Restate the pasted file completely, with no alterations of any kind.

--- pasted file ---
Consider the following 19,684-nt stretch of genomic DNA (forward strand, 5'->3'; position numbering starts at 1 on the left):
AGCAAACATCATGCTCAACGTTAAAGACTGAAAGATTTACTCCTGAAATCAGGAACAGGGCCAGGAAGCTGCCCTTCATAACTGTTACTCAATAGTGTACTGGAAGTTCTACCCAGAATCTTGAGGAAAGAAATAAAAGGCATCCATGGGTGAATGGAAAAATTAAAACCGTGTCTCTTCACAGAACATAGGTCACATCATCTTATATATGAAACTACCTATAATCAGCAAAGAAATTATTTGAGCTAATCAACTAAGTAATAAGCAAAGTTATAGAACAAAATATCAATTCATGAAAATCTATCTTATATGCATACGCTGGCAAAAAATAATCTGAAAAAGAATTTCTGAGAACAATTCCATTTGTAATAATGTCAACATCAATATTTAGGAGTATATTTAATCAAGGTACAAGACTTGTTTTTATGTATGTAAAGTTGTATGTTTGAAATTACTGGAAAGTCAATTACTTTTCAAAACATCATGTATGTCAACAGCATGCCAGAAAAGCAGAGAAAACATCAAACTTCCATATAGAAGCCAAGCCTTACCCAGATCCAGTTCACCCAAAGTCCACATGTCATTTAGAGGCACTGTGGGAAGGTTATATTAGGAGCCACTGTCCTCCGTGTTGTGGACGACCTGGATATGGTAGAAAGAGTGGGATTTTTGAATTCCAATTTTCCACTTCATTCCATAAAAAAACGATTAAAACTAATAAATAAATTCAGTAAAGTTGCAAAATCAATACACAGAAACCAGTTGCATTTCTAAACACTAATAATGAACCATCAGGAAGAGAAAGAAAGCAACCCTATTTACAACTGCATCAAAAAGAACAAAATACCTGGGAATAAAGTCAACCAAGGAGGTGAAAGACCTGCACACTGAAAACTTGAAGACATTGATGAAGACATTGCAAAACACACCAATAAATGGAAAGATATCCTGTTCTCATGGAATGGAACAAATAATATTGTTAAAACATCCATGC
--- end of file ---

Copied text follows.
Consider the following 19,684-nt stretch of genomic DNA (forward strand, 5'->3'; position numbering starts at 1 on the left):
AGCAAACATCATGCTCAACGTTAAAGACTGAAAGATTTACTCCTGAAATCAGGAACAGGGCCAGGAAGCTGCCCTTCATAACTGTTACTCAATAGTGTACTGGAAGTTCTACCCAGAATCTTGAGGAAAGAAATAAAAGGCATCCATGGGTGAATGGAAAAATTAAAACCGTGTCTCTTCACAGAACATAGGTCACATCATCTTATATATGAAACTACCTATAATCAGCAAAGAAATTATTTGAGCTAATCAACTAAGTAATAAGCAAAGTTATAGAACAAAATATCAATTCATGAAAATCTATCTTATATGCATACGCTGGCAAAAAATAATCTGAAAAAGAATTTCTGAGAACAATTCCATTTGTAATAATGTCAACATCAATATTTAGGAGTATATTTAATCAAGGTACAAGACTTGTTTTTATGTATGTAAAGTTGTATGTTTGAAATTACTGGAAAGTCAATTACTTTTCAAAACATCATGTATGTCAACAGCATGCCAGAAAAGCAGAGAAAACATCAAACTTCCATATAGAAGCCAAGCCTTACCCAGATCCAGTTCACCCAAAGTCCACATGTCATTTAGAGGCACTGTGGGAAGGTTATATTAGGAGCCACTGTCCTCCGTGTTGTGGACGACCTGGATATGGTAGAAAGAGTGGGATTTTTGAATTCCAATTTTCCACTTCATTCCATAAAAAAACGATTAAAACTAATAAATAAATTCAGTAAAGTTGCAAAATCAATACACAGAAACCAGTTGCATTTCTAAACACTAATAATGAACCATCAGGAAGAGAAAGAAAGCAACCCTATTTACAACTGCATCAAAAAGAACAAAATACCTGGGAATAAAGTCAACCAAGGAGGTGAAAGACCTGCACACTGAAAACTTGAAGACATTGATGAAGACATTGCAAAACACACCAATAAATGGAAAGATATCCTGTTCTCATGGAATGGAACAAATAATATTGTTAAAACATCCATGC